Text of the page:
Aftercare for Tattoos

There are a few different methods for healing that I recommend, so you should pick what works best for you. But there are a few rules that always apply:

1. Don’t. Touch. Don’t let anybody touch it. Try not to let it touch other things. Keep. It. Clean. When you go to put on ointment, wash and dry your hands with a clean cloth or paper towel first.

2. No sun or soaking in water (baths, swimming) for the first 2 weeks. After the tattoo is done healing, use a strong sunscreen (spf 45 or higher) every time the tattoo will be exposed to the sun even for just a short time.

3. Do not use any petroleum-based products.

4. No picking or scratching during the very annoying itchy-peely phase. When tempted to touch the tattoo in any way during this time, train yourself to respond by washing your hands and applying lotion or all-natural ointment.

Method 1

Most clients will be wrapped with plastic wrap and ointment the old school way to prevent contamination between the shop and your home. At home, wash the tattoo with warm soapy water (whatever soap your skin is used to), pat dry with a paper towel, and then you can apply fragrance-free, dye-free lotion, cocoa butter, or any all-natural tattoo healing ointments you prefer. I do not recommend any petroleum-based products like aquaphor or A+D ointment for a variety of reasons. Hustle Butter or Redemption are a couple of my personal faves.

The first night or 2 you might notice some “seeping” which consists of plasma and excess ink stored in the top layers of skin. To protect your sheets from stains and prevent the plasma from drying and getting stuck to the fabric, use plastic wrap and whatever adhesive your skin can tolerate. Wrap much more area than the tattoo in case the bandage comes unsecured in your sleep. Wash with warm soapy water in the morning and pat dry.

For the first few days, it might be a good idea to give your tattoo a good, gentle wash first thing in the morning, maybe again in the afternoon, and once more right before bed. It is very difficult to prevent the tattoo from coming into contact with anything while also allowing it to breathe and applying moisturizer, so to prevent infection and scabbing, washing it off with warm soapy water is a good idea.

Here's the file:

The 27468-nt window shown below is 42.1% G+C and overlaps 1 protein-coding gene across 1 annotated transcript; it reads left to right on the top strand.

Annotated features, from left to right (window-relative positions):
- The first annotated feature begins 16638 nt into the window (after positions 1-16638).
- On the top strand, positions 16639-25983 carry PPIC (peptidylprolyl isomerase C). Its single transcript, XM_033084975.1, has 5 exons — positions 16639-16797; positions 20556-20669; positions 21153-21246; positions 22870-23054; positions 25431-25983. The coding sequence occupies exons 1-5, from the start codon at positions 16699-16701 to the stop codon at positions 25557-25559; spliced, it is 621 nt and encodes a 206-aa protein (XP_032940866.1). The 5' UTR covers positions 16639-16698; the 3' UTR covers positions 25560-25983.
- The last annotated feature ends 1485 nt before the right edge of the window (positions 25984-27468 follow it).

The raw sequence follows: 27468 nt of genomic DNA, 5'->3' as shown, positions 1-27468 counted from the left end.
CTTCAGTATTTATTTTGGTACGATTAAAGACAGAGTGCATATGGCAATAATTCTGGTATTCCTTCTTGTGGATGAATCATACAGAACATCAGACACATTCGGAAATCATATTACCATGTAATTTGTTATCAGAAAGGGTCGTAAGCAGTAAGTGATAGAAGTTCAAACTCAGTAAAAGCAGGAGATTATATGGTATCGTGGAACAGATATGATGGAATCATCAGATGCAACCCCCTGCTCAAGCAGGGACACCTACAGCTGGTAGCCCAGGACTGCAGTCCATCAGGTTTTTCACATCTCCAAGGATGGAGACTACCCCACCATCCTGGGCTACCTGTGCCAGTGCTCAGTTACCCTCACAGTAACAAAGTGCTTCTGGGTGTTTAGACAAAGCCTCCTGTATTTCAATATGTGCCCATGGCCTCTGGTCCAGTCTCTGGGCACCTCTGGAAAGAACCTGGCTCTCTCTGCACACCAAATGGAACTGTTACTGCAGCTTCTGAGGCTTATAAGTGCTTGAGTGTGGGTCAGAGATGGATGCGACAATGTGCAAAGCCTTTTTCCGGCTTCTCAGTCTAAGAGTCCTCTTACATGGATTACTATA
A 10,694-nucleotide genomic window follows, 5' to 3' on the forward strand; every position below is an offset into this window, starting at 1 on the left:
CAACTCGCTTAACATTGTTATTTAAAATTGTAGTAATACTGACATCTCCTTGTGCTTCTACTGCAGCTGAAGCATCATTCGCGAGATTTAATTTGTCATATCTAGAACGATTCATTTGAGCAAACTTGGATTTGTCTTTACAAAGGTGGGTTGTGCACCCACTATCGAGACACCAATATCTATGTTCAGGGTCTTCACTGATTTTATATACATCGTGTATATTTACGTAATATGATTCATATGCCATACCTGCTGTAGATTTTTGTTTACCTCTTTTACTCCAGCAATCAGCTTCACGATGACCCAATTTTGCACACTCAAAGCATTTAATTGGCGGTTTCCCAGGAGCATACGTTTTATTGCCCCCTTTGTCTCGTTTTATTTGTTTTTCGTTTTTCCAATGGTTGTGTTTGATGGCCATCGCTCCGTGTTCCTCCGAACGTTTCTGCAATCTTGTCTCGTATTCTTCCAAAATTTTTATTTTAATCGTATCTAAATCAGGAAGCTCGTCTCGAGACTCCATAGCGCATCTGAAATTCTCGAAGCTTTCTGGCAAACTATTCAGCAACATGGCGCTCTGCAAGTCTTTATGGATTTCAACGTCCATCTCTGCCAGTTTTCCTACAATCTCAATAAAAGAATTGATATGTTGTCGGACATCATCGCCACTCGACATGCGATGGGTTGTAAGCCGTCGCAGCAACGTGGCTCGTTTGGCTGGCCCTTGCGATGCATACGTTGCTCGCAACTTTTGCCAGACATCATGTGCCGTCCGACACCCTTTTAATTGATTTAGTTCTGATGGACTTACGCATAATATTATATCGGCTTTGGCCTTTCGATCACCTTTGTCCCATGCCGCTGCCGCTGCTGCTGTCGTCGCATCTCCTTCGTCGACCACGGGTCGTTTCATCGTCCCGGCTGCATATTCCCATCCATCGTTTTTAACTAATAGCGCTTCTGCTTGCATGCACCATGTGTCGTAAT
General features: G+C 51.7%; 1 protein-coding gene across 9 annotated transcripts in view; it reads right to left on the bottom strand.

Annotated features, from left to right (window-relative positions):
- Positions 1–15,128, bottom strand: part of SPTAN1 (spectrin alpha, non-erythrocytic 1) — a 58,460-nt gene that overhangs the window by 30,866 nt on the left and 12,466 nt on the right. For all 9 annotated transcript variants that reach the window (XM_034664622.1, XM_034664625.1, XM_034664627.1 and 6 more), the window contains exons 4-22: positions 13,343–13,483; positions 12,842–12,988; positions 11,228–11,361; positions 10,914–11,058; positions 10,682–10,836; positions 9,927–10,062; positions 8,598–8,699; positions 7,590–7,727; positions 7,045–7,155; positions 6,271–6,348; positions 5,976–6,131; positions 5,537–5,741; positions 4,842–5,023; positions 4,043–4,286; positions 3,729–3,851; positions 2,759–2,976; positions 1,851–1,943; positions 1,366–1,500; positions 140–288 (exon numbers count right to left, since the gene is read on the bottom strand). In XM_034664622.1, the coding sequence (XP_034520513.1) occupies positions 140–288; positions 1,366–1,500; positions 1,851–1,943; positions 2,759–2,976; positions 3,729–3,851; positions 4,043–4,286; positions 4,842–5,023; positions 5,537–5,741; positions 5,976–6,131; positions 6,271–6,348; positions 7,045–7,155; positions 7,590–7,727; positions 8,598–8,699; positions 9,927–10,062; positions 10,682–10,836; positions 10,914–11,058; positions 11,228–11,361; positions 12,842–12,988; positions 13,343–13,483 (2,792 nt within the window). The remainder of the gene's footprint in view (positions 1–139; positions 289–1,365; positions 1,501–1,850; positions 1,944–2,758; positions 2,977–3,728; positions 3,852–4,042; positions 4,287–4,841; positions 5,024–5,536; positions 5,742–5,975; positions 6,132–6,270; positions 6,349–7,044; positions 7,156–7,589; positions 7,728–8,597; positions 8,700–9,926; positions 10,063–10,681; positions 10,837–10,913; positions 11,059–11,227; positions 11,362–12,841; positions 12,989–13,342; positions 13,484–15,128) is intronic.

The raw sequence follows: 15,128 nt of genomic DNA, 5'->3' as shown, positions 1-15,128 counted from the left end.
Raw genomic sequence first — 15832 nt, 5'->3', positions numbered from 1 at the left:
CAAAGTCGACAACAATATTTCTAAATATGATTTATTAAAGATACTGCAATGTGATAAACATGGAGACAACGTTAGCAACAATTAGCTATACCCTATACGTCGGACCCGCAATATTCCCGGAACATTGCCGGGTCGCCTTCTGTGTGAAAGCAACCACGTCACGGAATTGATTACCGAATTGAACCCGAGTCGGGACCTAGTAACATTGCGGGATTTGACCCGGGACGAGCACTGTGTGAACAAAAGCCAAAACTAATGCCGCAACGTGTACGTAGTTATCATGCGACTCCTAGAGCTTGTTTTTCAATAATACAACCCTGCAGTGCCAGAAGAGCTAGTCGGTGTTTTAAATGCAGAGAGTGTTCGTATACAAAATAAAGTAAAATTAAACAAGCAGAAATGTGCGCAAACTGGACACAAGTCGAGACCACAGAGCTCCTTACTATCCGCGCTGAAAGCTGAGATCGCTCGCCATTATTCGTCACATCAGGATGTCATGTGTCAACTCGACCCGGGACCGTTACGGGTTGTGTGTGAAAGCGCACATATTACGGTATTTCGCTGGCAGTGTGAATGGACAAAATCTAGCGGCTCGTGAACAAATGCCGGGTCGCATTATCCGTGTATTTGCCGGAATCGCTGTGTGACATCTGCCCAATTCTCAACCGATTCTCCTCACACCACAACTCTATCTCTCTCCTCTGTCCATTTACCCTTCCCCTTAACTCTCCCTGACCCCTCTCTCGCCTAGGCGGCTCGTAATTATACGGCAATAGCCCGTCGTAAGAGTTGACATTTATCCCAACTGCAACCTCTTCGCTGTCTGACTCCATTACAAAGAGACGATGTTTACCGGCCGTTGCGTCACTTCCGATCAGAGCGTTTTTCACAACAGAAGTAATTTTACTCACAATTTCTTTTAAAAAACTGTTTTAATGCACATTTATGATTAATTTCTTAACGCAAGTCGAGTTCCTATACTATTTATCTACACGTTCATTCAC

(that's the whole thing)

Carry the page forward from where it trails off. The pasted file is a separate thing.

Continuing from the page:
Once the tattoo starts to itch, you might want to keep your healing lotion/ointment handy at all times, because itchiness= dryness. Apply whenever you feel the urge to pick or scratch. Stay hydrated by drinking lots of water.

Method 2

Some clients may have the best results from using products like saniderm, second skin, recovery derm, etc. If I have the product in stock and your skin is not sensitive to adhesives, I may cover your tattoo with this product and it will be a very easy heal. You can wear it for up to 5 days if you are comfortable and the peeling process will be minimal. There is less concern about infection and tattoos typically heal faster this way.

However, these products are not for every body or every location on the body.

Some issues to watch out for: redness or irritation around the edge of the bandage. If you notice this, go ahead and remove the bandage under a stream of very warm water, wash with your favorite soap (unless it’s fragrance-heavy), and resort to method 1 above.

It is normal to experience a bubble of inky fluid under the surface of the bandage. It looks gross, it can feel gross, but there’s nothing wrong with it. It’s just the body working with the bandage. However, if it is leaking and you can’t get it to stop by patting the open area with a paper towel and trying to get it to stick, go ahead and remove the bandage with a stream of warm water and resort to method 1 unless you have another bandage to replace it with. If you have a smaller tattoo you can request a spare piece to replace the first one with after 24 hours. Otherwise if you are getting a large piece it might be worthwhile to purchase your own roll.